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Work in tandem to protect tigers: Mah CM to all departments

the State Wildlife Board. The meeting was informed of the details of the action being taken on the same.

IANS | New Delhi/Mumbai |

After the loss of two tigers in a week, Maharashtra Chief Minister Uddhav Thackeray has directed multiple departments to work together cohesively for the protection of tigers in the state.

He noted that bearing in mind the existing disparity in the (growing) number of tigers in Maharashtra as against the available natural landmass over which they are spread out, it is essential to prioritise permanent measures as against ad hoc steps for tiger conservation.

“A combined effort that includes taking the local citizenry into confidence with the assistance of the police department to create a network of informers should be prioritised while also creating public awareness on the imperatives of tiger conservation. This should be done even while joint patrolling is carried out and laws are strictly enforced and amendments to the law are made wherever required to provide for even stricter punishment,” Thackeray said in Mumbai.

While chairing an online meeting of the Maharashtra Forest Department on Monday, Thackeray directed that all the state government departments concerned, including Maharashtra State Electricity Distribution Company (MSEDCL), Police and Revenue to work with the Forest departments cohesively for the protection of tigers in the state, a release from Maharashtra government said.

As per the Tiger Census data from 2018 (report published in 2019), there are 312 tigers in Maharashtra, of which as many as 200 tigers are found in Chandrapur district alone. However, this is also the district where there are frequent incidents of human-wildlife conflicts. In the last eight days, two tigresses that had fallen prey to poachers were from the same area.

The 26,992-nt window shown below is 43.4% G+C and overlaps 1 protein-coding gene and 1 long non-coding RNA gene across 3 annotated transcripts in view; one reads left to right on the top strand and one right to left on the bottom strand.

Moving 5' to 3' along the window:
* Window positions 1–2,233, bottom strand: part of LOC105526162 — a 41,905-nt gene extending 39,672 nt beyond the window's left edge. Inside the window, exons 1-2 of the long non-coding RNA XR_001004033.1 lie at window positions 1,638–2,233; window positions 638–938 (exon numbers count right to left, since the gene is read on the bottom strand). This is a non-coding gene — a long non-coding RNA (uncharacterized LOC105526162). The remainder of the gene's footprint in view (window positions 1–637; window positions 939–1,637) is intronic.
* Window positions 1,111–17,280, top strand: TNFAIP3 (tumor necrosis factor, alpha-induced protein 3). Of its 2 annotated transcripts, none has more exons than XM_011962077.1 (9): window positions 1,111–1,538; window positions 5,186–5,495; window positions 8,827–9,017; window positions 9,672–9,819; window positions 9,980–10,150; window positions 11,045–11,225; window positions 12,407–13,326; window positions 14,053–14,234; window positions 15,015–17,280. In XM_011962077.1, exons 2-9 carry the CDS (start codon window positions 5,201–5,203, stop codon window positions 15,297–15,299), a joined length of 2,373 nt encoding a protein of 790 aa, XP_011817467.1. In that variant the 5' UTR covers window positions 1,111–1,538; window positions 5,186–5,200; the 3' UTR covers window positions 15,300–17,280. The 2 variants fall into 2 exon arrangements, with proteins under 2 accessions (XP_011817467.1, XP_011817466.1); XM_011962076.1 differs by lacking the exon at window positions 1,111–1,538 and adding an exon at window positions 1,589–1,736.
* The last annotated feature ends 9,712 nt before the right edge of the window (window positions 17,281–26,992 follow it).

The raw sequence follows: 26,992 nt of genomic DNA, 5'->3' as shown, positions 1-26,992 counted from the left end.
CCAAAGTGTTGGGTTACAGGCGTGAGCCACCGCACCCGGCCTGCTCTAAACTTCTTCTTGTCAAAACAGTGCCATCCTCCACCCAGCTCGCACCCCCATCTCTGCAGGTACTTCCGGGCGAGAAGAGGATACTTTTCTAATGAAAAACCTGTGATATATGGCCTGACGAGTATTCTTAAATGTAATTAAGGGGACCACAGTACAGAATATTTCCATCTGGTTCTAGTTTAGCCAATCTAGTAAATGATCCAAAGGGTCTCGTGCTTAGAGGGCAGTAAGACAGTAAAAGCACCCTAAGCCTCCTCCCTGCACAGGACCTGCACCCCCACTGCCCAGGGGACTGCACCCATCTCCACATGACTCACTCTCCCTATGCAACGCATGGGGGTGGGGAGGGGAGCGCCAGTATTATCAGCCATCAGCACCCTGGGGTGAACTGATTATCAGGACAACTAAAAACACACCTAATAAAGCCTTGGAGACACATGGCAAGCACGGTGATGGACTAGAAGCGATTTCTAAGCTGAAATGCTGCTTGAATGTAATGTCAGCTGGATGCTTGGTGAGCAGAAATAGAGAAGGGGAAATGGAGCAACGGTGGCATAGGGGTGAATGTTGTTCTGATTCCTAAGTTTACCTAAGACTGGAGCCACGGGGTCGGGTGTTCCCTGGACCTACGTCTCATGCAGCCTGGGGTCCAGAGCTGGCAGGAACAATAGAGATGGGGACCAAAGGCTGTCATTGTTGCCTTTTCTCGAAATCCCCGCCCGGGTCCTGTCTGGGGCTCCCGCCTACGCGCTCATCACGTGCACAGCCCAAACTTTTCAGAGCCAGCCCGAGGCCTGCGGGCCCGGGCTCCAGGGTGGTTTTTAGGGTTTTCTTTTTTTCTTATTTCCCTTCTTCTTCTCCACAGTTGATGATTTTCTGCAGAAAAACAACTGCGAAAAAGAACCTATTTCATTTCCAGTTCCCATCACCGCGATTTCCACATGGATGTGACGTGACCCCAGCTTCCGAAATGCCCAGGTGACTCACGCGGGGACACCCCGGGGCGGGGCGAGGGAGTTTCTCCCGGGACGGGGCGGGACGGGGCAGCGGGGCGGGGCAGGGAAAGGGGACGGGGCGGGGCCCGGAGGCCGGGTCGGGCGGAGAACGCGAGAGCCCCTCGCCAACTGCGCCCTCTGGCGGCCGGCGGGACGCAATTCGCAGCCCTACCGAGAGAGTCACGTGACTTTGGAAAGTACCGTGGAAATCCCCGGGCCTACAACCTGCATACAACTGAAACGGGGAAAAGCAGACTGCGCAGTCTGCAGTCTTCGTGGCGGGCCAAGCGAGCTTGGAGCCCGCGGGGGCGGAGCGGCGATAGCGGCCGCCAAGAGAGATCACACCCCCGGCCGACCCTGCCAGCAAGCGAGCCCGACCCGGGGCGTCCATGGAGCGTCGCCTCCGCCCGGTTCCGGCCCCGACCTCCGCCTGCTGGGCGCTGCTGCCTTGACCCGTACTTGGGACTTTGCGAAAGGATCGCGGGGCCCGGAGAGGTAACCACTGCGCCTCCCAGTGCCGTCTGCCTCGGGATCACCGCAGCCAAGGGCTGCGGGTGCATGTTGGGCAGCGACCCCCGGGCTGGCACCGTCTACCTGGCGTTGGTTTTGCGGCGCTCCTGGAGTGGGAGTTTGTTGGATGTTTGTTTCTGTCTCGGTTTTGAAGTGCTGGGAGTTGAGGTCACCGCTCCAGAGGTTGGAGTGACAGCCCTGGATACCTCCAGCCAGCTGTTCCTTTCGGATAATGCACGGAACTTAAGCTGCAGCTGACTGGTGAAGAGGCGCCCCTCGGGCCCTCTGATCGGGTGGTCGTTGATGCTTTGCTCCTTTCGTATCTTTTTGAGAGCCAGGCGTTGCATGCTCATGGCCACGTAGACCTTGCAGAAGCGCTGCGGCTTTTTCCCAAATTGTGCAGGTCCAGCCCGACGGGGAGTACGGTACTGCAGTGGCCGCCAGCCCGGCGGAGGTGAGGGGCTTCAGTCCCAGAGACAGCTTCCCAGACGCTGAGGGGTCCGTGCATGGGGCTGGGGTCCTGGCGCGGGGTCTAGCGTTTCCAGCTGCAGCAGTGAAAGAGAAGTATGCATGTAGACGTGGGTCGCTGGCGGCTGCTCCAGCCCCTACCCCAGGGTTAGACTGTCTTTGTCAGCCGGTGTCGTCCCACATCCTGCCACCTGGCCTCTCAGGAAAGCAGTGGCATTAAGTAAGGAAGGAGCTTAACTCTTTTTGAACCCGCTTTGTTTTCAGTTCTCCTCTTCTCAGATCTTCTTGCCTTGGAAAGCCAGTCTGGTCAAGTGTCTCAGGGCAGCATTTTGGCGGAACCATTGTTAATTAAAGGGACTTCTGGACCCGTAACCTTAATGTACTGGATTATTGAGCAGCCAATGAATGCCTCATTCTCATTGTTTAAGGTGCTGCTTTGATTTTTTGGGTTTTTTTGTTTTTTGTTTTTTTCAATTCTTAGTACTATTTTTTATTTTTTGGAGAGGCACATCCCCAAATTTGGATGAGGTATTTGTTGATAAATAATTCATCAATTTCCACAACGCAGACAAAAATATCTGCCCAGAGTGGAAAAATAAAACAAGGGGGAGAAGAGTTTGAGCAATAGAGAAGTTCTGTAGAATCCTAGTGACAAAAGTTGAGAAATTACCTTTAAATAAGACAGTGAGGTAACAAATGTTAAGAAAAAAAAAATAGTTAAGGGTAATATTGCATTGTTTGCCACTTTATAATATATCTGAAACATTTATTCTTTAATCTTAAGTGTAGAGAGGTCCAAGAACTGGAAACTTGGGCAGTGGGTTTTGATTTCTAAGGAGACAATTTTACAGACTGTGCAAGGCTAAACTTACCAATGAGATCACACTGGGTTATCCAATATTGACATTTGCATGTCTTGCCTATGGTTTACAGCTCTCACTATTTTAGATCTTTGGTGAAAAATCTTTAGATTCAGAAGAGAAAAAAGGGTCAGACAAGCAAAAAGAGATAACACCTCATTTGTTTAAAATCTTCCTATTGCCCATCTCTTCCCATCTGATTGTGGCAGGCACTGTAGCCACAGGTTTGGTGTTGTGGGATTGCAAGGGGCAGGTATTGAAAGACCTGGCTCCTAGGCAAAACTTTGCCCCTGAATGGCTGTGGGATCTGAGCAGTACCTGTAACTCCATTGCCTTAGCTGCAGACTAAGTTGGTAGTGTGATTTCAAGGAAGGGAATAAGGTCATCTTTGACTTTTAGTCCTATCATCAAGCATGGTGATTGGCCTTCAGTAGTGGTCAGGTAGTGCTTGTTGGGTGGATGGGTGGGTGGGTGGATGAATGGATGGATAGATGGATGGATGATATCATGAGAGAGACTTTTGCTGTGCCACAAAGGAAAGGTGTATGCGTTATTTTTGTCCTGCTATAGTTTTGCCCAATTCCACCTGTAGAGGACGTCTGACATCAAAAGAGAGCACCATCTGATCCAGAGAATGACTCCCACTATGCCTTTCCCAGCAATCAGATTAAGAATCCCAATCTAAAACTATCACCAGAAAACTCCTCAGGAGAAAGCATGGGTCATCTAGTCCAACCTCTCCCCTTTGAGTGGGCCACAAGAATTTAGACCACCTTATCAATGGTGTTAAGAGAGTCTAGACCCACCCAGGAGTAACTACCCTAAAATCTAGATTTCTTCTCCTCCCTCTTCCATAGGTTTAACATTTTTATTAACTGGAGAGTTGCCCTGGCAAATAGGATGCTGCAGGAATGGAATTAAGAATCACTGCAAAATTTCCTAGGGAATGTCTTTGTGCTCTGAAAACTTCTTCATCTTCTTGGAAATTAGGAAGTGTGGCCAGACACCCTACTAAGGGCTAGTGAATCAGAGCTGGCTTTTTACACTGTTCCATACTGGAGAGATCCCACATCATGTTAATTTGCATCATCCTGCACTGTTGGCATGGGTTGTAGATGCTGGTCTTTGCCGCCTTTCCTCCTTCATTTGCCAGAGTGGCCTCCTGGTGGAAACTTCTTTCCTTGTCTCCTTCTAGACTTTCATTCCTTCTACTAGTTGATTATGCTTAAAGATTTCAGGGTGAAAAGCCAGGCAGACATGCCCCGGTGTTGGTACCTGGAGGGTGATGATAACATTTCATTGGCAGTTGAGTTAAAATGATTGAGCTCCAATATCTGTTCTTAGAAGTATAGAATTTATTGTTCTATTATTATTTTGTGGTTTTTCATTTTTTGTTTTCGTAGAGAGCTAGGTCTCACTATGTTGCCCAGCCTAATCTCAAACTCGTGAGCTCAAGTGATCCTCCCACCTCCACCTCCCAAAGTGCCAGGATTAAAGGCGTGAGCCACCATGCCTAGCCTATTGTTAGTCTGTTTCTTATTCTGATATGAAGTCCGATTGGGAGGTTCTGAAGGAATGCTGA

“The areas where wildlife accidents occur should be identified and necessary alternative measures should be implemented there,” Thackeray said, adding, “the future management of tigers should be planned by keeping in mind the growing number of tigers as a part of forest management.”

The Chief Minister, himself a wildlife photographer, also called for close consultation with the state forest department while carrying out developmental works in the forest regions, especially while planning railway lines to minimise the threat to wildlife, the release said.

Meanwhile, the state government has accepted the recommendations made by the special study group to address the issue at the meeting of the State Wildlife Board. The meeting was informed of the details of the action being taken on the same.

“Special tiger conservation teams have been set up at four tiger reserves in the state and a network of conservation huts were erected to facilitate the patrolling of remote areas. Wireless messaging system has been implemented in all the tiger project areas particularly, in the most sensitive areas. It was informed in the meeting that a joint patrol is being carried out by the Forest Department and MSEDCL to prevent the death of tigers and other wildlife due to electrocution,” the meeting was told.